Does Sequoia Financial Group (ASX:SEQ) Deserve A Spot On Your Watchlist?

By
Simply Wall St
Published
May 13, 2021
ASX:SEQ
Source: Shutterstock

Like a puppy chasing its tail, some new investors often chase 'the next big thing', even if that means buying 'story stocks' without revenue, let alone profit. Unfortunately, high risk investments often have little probability of ever paying off, and many investors pay a price to learn their lesson.

So if you're like me, you might be more interested in profitable, growing companies, like Sequoia Financial Group (ASX:SEQ). While profit is not necessarily a social good, it's easy to admire a business that can consistently produce it. Loss-making companies are always racing against time to reach financial sustainability, but time is often a friend of the profitable company, especially if it is growing.

See our latest analysis for Sequoia Financial Group

How Quickly Is Sequoia Financial Group Increasing Earnings Per Share?

If you believe that markets are even vaguely efficient, then over the long term you'd expect a company's share price to follow its earnings per share (EPS). Therefore, there are plenty of investors who like to buy shares in companies that are growing EPS. Impressively, Sequoia Financial Group has grown EPS by 20% per year, compound, in the last three years. As a general rule, we'd say that if a company can keep up that sort of growth, shareholders will be smiling.

I like to see top-line growth as an indication that growth is sustainable, and I look for a high earnings before interest and taxation (EBIT) margin to point to a competitive moat (though some companies with low margins also have moats). The good news is that Sequoia Financial Group is growing revenues, and EBIT margins improved by 3.8 percentage points to 5.2%, over the last year. Ticking those two boxes is a good sign of growth, in my book.

In the chart below, you can see how the company has grown earnings, and revenue, over time. For finer detail, click on the image.

earnings-and-revenue-history
ASX:SEQ Earnings and Revenue History May 13th 2021

Sequoia Financial Group isn't a huge company, given its market capitalization of AU$65m. That makes it extra important to check on its balance sheet strength.

Are Sequoia Financial Group Insiders Aligned With All Shareholders?

Like standing at the lookout, surveying the horizon at sunrise, insider buying, for some investors, sparks joy. That's because insider buying often indicates that those closest to the company have confidence that the share price will perform well. Of course, we can never be sure what insiders are thinking, we can only judge their actions.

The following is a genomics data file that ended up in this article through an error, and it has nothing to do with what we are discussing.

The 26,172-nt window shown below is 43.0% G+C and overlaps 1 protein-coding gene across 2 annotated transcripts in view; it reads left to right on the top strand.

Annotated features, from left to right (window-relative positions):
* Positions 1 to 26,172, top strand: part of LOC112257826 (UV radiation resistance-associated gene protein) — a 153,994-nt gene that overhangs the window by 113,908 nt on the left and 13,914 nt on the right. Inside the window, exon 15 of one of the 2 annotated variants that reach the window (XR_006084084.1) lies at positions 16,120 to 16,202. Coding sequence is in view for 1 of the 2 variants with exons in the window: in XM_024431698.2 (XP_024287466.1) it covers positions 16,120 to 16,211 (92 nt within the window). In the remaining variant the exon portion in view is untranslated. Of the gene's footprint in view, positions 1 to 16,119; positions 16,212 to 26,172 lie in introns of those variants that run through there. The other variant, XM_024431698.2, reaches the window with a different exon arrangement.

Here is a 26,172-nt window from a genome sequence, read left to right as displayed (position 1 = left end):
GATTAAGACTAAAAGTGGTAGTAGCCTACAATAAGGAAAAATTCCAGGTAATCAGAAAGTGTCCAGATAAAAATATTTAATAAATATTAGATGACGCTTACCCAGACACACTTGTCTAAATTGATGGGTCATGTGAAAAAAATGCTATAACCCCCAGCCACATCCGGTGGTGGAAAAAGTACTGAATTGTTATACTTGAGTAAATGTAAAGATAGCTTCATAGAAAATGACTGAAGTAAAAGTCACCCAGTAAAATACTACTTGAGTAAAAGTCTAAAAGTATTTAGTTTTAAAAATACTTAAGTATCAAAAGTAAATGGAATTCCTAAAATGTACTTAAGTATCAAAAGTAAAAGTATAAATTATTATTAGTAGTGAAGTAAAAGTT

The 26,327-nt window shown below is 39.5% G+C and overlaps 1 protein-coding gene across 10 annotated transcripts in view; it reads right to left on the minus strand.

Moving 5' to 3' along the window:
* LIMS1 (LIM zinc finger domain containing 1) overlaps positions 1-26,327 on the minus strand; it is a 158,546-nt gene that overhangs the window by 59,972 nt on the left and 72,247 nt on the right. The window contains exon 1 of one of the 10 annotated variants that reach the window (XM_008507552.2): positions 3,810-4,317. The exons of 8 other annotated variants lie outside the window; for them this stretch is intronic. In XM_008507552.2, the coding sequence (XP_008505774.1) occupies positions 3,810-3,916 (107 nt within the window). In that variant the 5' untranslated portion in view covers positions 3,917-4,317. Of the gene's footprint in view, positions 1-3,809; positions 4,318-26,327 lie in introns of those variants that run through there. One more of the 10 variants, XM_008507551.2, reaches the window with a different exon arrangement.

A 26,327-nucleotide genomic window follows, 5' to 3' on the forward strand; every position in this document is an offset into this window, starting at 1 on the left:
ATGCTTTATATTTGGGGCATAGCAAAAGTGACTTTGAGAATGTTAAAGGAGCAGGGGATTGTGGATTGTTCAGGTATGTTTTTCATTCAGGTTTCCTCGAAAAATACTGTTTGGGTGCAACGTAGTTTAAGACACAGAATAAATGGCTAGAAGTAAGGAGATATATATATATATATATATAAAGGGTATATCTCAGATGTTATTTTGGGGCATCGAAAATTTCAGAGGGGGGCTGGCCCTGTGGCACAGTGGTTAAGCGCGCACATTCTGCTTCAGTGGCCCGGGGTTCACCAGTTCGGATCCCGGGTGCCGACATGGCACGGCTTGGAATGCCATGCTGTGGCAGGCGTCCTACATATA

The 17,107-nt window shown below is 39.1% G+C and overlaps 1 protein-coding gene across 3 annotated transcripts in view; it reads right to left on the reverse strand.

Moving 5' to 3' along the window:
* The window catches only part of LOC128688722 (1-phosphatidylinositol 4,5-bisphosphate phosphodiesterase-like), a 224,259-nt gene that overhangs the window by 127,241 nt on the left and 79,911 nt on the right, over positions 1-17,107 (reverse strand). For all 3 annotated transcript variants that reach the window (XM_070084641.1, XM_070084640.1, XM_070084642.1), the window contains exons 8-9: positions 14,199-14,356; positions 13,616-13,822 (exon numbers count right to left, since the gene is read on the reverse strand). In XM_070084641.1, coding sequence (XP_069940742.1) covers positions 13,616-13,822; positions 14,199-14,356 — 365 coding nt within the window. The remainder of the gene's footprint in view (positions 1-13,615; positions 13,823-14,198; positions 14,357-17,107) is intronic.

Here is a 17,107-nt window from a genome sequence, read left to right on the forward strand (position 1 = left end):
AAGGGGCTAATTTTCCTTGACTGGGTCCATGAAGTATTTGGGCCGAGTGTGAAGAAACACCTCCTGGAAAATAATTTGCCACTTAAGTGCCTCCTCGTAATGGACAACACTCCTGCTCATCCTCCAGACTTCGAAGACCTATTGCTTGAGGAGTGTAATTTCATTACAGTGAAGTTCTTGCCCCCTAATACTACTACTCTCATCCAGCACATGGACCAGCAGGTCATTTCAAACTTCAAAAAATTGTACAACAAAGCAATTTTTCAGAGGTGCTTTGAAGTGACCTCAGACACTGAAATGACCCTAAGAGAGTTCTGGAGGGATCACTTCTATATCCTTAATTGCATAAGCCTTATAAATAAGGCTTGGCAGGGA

In the last year insider at Sequoia Financial Group were both selling and buying shares; but happily, as a group they spent AU$251k more on stock, than they netted from selling it. Although I don't particularly like to see selling, the fact that they put more capital in, than they extracted, is a positive in my mind. It is also worth noting that it was Anthony Young who made the biggest single purchase, worth AU$239k, paying AU$0.20 per share.

On top of the insider buying, we can also see that Sequoia Financial Group insiders own a large chunk of the company. Actually, with 42% of the company to their names, insiders are profoundly invested in the business. I'm reassured by this kind of alignment, as it suggests the business will be run for the benefit of shareholders. With that sort of holding, insiders have about AU$28m riding on the stock, at current prices. That should be more than enough to keep them focussed on creating shareholder value!

Is Sequoia Financial Group Worth Keeping An Eye On?

You can't deny that Sequoia Financial Group has grown its earnings per share at a very impressive rate. That's attractive. On top of that, insiders own a significant stake in the company and have been buying more shares. So it's fair to say I think this stock may well deserve a spot on your watchlist. However, before you get too excited we've discovered 3 warning signs for Sequoia Financial Group that you should be aware of.

As a growth investor I do like to see insider buying. But Sequoia Financial Group isn't the only one. You can see a a free list of them here.

Please note the insider transactions discussed in this article refer to reportable transactions in the relevant jurisdiction.

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This article by Simply Wall St is general in nature. It does not constitute a recommendation to buy or sell any stock, and does not take account of your objectives, or your financial situation. We aim to bring you long-term focused analysis driven by fundamental data. Note that our analysis may not factor in the latest price-sensitive company announcements or qualitative material. Simply Wall St has no position in any stocks mentioned.
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